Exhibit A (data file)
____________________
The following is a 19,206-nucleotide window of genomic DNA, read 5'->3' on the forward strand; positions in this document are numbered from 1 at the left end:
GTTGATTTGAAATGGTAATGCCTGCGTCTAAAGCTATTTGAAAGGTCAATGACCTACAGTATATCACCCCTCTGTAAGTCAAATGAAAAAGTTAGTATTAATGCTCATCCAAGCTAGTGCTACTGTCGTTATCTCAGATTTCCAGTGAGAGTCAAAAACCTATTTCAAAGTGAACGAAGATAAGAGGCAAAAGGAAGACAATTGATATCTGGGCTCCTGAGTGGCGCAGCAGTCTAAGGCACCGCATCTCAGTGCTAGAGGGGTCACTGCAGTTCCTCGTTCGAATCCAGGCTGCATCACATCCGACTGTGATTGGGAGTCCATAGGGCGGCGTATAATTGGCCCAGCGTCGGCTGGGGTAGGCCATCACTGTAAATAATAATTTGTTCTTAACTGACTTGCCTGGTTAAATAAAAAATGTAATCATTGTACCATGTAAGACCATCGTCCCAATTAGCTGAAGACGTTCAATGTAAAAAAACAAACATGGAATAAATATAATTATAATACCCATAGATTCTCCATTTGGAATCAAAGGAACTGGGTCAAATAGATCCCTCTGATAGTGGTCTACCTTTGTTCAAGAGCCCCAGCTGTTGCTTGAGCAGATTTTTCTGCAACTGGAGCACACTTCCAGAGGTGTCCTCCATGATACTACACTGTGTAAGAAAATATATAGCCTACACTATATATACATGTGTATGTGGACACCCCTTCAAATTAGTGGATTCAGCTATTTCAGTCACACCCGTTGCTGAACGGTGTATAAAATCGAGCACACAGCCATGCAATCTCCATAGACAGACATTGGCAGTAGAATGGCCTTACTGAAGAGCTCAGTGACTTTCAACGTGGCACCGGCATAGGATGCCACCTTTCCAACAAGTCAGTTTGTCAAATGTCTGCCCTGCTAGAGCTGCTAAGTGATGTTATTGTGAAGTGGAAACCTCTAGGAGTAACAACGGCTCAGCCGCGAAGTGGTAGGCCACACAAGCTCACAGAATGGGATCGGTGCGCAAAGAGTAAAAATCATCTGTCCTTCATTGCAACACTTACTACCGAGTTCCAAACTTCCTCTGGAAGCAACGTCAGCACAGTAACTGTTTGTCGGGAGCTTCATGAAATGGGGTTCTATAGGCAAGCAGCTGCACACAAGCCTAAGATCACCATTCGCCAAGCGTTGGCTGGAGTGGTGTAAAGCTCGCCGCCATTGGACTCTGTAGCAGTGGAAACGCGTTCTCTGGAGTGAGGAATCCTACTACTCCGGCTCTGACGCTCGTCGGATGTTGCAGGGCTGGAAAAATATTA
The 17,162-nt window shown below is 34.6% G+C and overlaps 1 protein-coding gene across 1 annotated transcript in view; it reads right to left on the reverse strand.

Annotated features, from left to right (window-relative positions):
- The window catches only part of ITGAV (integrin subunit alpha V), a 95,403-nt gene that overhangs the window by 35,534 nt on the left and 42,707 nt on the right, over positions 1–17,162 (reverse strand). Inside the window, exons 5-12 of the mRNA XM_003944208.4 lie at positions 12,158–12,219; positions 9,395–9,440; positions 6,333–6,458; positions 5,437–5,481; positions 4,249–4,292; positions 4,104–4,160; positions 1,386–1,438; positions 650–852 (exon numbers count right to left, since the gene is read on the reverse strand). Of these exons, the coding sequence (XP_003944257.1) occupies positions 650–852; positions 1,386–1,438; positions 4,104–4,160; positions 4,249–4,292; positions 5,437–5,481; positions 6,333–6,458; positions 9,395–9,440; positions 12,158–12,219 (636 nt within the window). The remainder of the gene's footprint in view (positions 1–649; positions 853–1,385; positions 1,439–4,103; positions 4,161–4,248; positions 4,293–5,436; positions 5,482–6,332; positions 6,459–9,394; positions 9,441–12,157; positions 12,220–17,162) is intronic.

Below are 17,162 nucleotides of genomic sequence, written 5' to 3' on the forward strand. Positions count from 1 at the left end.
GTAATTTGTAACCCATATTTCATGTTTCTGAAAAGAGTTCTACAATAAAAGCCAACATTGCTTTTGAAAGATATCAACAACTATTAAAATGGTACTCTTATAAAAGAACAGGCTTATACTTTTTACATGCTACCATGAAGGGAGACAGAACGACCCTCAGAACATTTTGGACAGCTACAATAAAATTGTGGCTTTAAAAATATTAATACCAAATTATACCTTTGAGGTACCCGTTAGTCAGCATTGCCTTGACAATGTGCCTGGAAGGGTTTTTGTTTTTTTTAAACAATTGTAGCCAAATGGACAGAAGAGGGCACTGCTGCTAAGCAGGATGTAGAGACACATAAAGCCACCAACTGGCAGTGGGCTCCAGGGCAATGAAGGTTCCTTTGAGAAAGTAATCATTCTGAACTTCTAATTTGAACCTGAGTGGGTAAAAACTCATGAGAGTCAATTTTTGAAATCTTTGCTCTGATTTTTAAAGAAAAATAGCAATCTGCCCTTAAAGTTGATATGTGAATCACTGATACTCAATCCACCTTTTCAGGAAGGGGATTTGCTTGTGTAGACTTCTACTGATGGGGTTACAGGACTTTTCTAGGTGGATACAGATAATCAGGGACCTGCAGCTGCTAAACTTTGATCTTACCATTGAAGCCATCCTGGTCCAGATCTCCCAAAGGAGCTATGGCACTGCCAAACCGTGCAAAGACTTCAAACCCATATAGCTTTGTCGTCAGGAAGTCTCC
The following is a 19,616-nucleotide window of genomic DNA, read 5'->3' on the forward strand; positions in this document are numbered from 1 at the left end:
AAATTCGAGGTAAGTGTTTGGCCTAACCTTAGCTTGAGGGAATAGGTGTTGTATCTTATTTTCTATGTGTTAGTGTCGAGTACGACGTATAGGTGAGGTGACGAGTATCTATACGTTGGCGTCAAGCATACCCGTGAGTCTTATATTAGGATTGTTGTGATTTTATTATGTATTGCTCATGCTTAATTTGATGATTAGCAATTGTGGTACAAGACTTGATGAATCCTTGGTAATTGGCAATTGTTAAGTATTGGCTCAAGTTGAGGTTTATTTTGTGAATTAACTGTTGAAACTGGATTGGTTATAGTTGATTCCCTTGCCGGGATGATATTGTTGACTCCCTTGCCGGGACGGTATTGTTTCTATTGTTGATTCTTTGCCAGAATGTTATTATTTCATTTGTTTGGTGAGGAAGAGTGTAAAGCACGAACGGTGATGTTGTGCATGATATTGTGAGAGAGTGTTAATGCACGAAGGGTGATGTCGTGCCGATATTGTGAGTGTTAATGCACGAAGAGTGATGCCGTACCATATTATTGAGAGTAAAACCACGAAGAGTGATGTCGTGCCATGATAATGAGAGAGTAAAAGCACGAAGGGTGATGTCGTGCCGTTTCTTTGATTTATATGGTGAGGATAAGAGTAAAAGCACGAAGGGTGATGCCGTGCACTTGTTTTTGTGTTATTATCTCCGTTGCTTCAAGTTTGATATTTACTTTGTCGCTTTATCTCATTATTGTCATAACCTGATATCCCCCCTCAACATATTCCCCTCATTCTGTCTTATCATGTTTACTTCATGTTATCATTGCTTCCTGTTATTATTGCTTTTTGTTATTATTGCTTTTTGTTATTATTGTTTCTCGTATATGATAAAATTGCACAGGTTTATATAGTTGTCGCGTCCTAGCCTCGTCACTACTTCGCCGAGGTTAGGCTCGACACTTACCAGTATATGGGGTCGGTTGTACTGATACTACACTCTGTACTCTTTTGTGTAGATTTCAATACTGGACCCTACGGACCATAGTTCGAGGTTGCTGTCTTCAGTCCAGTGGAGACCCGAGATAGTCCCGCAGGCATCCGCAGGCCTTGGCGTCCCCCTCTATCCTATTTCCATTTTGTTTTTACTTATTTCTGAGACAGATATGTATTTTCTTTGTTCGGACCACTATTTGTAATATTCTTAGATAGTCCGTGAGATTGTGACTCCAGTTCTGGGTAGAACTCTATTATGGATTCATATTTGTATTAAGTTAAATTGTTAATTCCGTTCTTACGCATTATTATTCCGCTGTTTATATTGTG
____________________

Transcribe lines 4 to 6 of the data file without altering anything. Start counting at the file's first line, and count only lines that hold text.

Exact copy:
Annotated features, from left to right (window-relative positions):
- The window catches only part of ITGAV (integrin subunit alpha V), a 95,403-nt gene that overhangs the window by 35,534 nt on the left and 42,707 nt on the right, over positions 1–17,162 (reverse strand). Inside the window, exons 5-12 of the mRNA XM_003944208.4 lie at positions 12,158–12,219; positions 9,395–9,440; positions 6,333–6,458; positions 5,437–5,481; positions 4,249–4,292; positions 4,104–4,160; positions 1,386–1,438; positions 650–852 (exon numbers count right to left, since the gene is read on the reverse strand). Of these exons, the coding sequence (XP_003944257.1) occupies positions 650–852; positions 1,386–1,438; positions 4,104–4,160; positions 4,249–4,292; positions 5,437–5,481; positions 6,333–6,458; positions 9,395–9,440; positions 12,158–12,219 (636 nt within the window). The remainder of the gene's footprint in view (positions 1–649; positions 853–1,385; positions 1,439–4,103; positions 4,161–4,248; positions 4,293–5,436; positions 5,482–6,332; positions 6,459–9,394; positions 9,441–12,157; positions 12,220–17,162) is intronic.

Below are 17,162 nucleotides of genomic sequence, written 5' to 3' on the forward strand. Positions count from 1 at the left end.